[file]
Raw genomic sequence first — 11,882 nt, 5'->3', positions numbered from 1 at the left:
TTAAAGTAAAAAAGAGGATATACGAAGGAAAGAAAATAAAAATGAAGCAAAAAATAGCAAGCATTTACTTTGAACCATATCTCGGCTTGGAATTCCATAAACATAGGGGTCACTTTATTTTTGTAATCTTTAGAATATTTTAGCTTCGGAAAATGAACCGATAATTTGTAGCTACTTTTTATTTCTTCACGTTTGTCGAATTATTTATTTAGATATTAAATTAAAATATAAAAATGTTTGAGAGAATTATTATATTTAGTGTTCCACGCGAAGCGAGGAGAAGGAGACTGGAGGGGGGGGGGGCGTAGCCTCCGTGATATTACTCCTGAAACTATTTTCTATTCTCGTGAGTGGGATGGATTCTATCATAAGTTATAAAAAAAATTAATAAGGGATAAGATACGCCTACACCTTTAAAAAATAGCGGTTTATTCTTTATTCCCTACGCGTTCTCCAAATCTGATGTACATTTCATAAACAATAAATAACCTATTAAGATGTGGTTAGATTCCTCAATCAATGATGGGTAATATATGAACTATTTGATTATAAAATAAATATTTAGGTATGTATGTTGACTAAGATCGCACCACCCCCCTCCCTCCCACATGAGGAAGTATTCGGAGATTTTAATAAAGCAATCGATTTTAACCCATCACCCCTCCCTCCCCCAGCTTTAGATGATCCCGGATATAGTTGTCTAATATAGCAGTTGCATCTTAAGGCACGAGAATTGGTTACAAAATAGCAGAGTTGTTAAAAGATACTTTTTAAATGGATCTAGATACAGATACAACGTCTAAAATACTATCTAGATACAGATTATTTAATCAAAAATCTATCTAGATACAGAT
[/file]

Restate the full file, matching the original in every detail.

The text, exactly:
Raw genomic sequence first — 11,882 nt, 5'->3', positions numbered from 1 at the left:
TTAAAGTAAAAAAGAGGATATACGAAGGAAAGAAAATAAAAATGAAGCAAAAAATAGCAAGCATTTACTTTGAACCATATCTCGGCTTGGAATTCCATAAACATAGGGGTCACTTTATTTTTGTAATCTTTAGAATATTTTAGCTTCGGAAAATGAACCGATAATTTGTAGCTACTTTTTATTTCTTCACGTTTGTCGAATTATTTATTTAGATATTAAATTAAAATATAAAAATGTTTGAGAGAATTATTATATTTAGTGTTCCACGCGAAGCGAGGAGAAGGAGACTGGAGGGGGGGGGGGCGTAGCCTCCGTGATATTACTCCTGAAACTATTTTCTATTCTCGTGAGTGGGATGGATTCTATCATAAGTTATAAAAAAAATTAATAAGGGATAAGATACGCCTACACCTTTAAAAAATAGCGGTTTATTCTTTATTCCCTACGCGTTCTCCAAATCTGATGTACATTTCATAAACAATAAATAACCTATTAAGATGTGGTTAGATTCCTCAATCAATGATGGGTAATATATGAACTATTTGATTATAAAATAAATATTTAGGTATGTATGTTGACTAAGATCGCACCACCCCCCTCCCTCCCACATGAGGAAGTATTCGGAGATTTTAATAAAGCAATCGATTTTAACCCATCACCCCTCCCTCCCCCAGCTTTAGATGATCCCGGATATAGTTGTCTAATATAGCAGTTGCATCTTAAGGCACGAGAATTGGTTACAAAATAGCAGAGTTGTTAAAAGATACTTTTTAAATGGATCTAGATACAGATACAACGTCTAAAATACTATCTAGATACAGATTATTTAATCAAAAATCTATCTAGATACAGAT